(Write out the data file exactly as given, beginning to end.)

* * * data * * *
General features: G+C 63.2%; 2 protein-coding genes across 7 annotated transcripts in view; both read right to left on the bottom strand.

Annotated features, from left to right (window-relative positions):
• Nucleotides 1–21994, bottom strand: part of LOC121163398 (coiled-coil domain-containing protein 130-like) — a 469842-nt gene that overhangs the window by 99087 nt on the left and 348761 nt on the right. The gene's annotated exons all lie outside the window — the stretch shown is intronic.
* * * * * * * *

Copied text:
General features: G+C 63.2%; 2 protein-coding genes across 7 annotated transcripts in view; both read right to left on the bottom strand.

Annotated features, from left to right (window-relative positions):
• Nucleotides 1–21994, bottom strand: part of LOC121163398 (coiled-coil domain-containing protein 130-like) — a 469842-nt gene that overhangs the window by 99087 nt on the left and 348761 nt on the right. The gene's annotated exons all lie outside the window — the stretch shown is intronic.